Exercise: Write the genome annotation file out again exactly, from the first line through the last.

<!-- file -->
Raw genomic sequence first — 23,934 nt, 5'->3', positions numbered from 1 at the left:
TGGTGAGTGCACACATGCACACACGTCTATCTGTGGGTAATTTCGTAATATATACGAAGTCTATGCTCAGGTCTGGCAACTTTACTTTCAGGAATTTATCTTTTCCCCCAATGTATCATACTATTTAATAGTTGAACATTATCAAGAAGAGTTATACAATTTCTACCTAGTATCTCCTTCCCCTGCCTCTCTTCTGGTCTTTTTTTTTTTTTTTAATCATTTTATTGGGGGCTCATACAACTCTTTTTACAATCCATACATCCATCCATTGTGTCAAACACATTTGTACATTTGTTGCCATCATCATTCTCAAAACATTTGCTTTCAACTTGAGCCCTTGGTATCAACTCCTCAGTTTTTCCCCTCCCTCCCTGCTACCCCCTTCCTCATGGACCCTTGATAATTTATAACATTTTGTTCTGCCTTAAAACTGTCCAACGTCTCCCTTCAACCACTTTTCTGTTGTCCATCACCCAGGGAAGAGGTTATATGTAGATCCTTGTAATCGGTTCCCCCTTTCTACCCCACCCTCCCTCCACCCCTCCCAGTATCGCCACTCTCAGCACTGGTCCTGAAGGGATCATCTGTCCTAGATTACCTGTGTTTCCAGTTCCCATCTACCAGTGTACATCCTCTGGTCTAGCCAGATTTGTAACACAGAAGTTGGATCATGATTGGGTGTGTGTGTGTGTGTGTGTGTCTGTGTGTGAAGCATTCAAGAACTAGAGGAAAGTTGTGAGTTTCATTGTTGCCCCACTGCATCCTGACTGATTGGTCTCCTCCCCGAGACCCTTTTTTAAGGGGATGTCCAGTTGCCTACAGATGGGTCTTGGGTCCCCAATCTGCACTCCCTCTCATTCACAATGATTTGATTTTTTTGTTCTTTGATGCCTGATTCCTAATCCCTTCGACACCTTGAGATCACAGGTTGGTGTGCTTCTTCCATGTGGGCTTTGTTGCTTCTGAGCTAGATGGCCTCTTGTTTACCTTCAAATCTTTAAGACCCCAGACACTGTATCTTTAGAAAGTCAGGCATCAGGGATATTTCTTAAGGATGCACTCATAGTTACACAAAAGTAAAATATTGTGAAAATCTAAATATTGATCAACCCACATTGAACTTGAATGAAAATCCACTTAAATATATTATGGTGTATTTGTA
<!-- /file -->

Raw genomic sequence first — 23,934 nt, 5'->3', positions numbered from 1 at the left:
TGGTGAGTGCACACATGCACACACGTCTATCTGTGGGTAATTTCGTAATATATACGAAGTCTATGCTCAGGTCTGGCAACTTTACTTTCAGGAATTTATCTTTTCCCCCAATGTATCATACTATTTAATAGTTGAACATTATCAAGAAGAGTTATACAATTTCTACCTAGTATCTCCTTCCCCTGCCTCTCTTCTGGTCTTTTTTTTTTTTTTTAATCATTTTATTGGGGGCTCATACAACTCTTTTTACAATCCATACATCCATCCATTGTGTCAAACACATTTGTACATTTGTTGCCATCATCATTCTCAAAACATTTGCTTTCAACTTGAGCCCTTGGTATCAACTCCTCAGTTTTTCCCCTCCCTCCCTGCTACCCCCTTCCTCATGGACCCTTGATAATTTATAACATTTTGTTCTGCCTTAAAACTGTCCAACGTCTCCCTTCAACCACTTTTCTGTTGTCCATCACCCAGGGAAGAGGTTATATGTAGATCCTTGTAATCGGTTCCCCCTTTCTACCCCACCCTCCCTCCACCCCTCCCAGTATCGCCACTCTCAGCACTGGTCCTGAAGGGATCATCTGTCCTAGATTACCTGTGTTTCCAGTTCCCATCTACCAGTGTACATCCTCTGGTCTAGCCAGATTTGTAACACAGAAGTTGGATCATGATTGGGTGTGTGTGTGTGTGTGTGTGTCTGTGTGTGAAGCATTCAAGAACTAGAGGAAAGTTGTGAGTTTCATTGTTGCCCCACTGCATCCTGACTGATTGGTCTCCTCCCCGAGACCCTTTTTTAAGGGGATGTCCAGTTGCCTACAGATGGGTCTTGGGTCCCCAATCTGCACTCCCTCTCATTCACAATGATTTGATTTTTTTGTTCTTTGATGCCTGATTCCTAATCCCTTCGACACCTTGAGATCACAGGTTGGTGTGCTTCTTCCATGTGGGCTTTGTTGCTTCTGAGCTAGATGGCCTCTTGTTTACCTTCAAATCTTTAAGACCCCAGACACTGTATCTTTAGAAAGTCAGGCATCAGGGATATTTCTTAAGGATGCACTCATAGTTACACAAAAGTAAAATATTGTGAAAATCTAAATATTGATCAACCCACATTGAACTTGAATGAAAATCCACTTAAATATATTATGGTGTATTTGTA